Opener 'PCH1' stands for 'Pacific Coast Highway 1' and features very nice drumpads and all around great chillness. Sooothing synth melodies and quirky old school hi-hats with a dubbish reverb feel are also included.
'Mystified' goes back to Boards of Canada's earlier future nostalgia material, nineties. Starts off with acoustic guitar plucking, very pastoral, and turns into the most danceable track of the EP.
'90026' goes more downbeat ways again with more old school synth lines, and 'Graceland' finishes off with more upbeat beat programming, close enough to minimal techno that one could easily dance to it.
This EP perfectly encapsulates the sunset drive-by-feel of hollywood streets and boulevards. Chillout, LA style. Enjoy.» - Pedro Leitão

The Pretty Album

«Maybe you remember irish from one of our first releases, tube008. More than a year ago, we wrote: «irish’s Understandings is a beautiful EP that sets the melancholic tone right from the beginning». Well, we can easily pick up where we left. irish's tone is still sad and melancholic much like it was months ago, but he has developed his style since then. He has cleaned up his sound a little and invited two of his friends to sing for this release.
'The Man of Dead Letters', featuring singer Mississippi Sunburst, is a childish-like song, with english male lyrics over a slow and heavy bass beat, soft keyboard drones and an insistent, deliberately untuned guitar. A mellow start for a 'Pretty Album'. (...)
'Theme of Emi', featuring japanese artist Tsurutin, is a beautiful little jewell to keep next to the heart. It balances some sweet girly lyrics - spoken in japanese - adorned by some really sad keyboards with more classic, dissonant and round IDM beats, to create a distant nostalgic effect. really special, this one.
'Curtain call for The Man', the last instrumental piece, closes this release with a nice touch: A kind of a lo-fi hip hop tune, with bubbling effects, lots of vinyl scratchin' and a weeping cello. Priceless stuff.» - Pedro Leitão

The Union Freego
Greetings from the NE

«And now for something completely different! The Union Freego (TUF) is a classic pop/rock band from the North-East of Italy - hence the title 'Greetings from the NE' - that plays classic indie-rock, north-american style.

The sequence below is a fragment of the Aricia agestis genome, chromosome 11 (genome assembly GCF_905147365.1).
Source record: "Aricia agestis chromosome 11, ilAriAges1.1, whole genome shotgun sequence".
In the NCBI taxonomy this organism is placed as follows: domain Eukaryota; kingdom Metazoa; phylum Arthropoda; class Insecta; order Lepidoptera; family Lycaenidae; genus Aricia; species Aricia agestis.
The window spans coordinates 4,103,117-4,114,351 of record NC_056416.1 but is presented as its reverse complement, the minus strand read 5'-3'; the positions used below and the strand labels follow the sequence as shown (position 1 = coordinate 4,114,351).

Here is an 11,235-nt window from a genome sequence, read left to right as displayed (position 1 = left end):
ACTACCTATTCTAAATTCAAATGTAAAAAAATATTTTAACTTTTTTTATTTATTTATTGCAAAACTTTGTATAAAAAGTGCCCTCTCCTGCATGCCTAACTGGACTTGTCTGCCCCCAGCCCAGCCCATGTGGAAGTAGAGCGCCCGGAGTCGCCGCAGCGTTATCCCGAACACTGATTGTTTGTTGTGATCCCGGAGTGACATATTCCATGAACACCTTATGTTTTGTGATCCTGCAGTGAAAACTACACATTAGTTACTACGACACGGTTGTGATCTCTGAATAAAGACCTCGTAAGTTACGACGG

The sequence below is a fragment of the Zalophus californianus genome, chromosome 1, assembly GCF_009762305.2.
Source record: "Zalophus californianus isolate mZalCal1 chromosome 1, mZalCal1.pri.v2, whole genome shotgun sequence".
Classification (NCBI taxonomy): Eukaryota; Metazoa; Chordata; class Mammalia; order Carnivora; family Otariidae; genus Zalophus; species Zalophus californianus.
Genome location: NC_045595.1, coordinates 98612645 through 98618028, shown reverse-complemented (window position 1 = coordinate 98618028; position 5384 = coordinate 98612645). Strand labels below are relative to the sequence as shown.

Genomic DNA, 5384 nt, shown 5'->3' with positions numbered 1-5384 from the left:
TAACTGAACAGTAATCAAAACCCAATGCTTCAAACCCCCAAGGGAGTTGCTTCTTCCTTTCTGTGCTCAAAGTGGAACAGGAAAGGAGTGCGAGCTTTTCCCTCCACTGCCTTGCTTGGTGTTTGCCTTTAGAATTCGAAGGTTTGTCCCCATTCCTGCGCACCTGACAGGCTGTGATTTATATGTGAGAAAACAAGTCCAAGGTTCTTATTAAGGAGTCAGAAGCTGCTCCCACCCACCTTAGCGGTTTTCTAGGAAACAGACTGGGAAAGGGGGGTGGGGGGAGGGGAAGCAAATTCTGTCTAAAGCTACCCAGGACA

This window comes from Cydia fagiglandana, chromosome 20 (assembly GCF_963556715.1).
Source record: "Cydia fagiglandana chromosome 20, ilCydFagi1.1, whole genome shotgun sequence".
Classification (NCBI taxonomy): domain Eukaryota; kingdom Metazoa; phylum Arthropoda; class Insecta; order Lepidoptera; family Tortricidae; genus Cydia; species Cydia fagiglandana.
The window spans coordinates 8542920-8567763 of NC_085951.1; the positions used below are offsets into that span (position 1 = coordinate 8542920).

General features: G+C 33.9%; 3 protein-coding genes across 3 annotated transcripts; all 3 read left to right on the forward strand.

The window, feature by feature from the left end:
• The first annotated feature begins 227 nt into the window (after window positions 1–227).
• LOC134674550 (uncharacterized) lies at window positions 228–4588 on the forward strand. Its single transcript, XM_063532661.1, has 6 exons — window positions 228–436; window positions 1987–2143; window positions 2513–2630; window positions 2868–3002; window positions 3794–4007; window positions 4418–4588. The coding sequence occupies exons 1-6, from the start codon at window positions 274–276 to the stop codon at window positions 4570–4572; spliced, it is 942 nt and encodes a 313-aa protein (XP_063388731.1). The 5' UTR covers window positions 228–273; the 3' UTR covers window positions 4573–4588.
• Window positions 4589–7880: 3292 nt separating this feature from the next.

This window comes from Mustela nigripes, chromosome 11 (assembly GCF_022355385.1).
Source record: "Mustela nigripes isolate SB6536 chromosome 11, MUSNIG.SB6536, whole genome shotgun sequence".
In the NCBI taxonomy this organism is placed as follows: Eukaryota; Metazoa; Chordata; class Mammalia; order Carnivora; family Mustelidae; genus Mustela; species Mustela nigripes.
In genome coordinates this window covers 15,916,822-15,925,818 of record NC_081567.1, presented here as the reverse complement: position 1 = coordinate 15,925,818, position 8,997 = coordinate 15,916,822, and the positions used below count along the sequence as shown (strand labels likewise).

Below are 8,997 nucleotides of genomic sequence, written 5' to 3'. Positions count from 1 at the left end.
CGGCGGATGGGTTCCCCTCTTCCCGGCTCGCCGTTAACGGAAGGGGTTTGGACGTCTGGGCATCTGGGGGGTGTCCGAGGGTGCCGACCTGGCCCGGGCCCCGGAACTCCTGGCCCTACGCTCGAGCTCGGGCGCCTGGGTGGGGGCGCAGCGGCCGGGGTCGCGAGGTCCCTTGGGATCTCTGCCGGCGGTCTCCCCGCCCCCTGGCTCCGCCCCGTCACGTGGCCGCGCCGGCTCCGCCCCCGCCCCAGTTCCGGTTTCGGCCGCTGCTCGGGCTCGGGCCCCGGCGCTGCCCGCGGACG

We usually don't release rather obvious music genres or styles, but TUF seemed a nice twist to a somewhat linear catalogue, and after some listening we decided to go forward with it. Another recent motive for releasing this EP comes related with the band leaving electric instruments behind and focusing on acoustic ones, and also because one of the original members left the band and was replaced by a new guy.
Fans of Luna will find TUF their cup-of-tea right after the first song 'Something's Wrong'. R's vocals have that kind of bittersweet sounding that goes perfectly with the guitar and drums.
'Judo' is my favorite song. It has a delicious rhythmic section right from the start, and the lyrics are quite nice too.
There's not much more to be said: Well sung indie-rock played by alpine italians with a knack for basslines and nice guitar riffs.
18 minutes worth listening to. (...).» - Pedro Leitão


The first track "It's Beer" is quite drunk, sweet and harsh at the same time, with extremely groovy beats and basslines, and some background f/x reminding me of the semiconscious state of full drunkeness. This tune is really phat and gets me in a dark twisted groove.
"Kebuok", the second track, is rather sweet like a light hangover on a beautiful day with some nice feminine companion making you coffee and making you feel better all around. Very nice melodic progressions, the songs evolves in such a natural and beautiful way that you can do nothing but love it. Kebuok is very uplifting and fills your soul with joy and bliss: towards the end, the song takes an interesting turn that only enforces what the song already did over the first 3 quartets.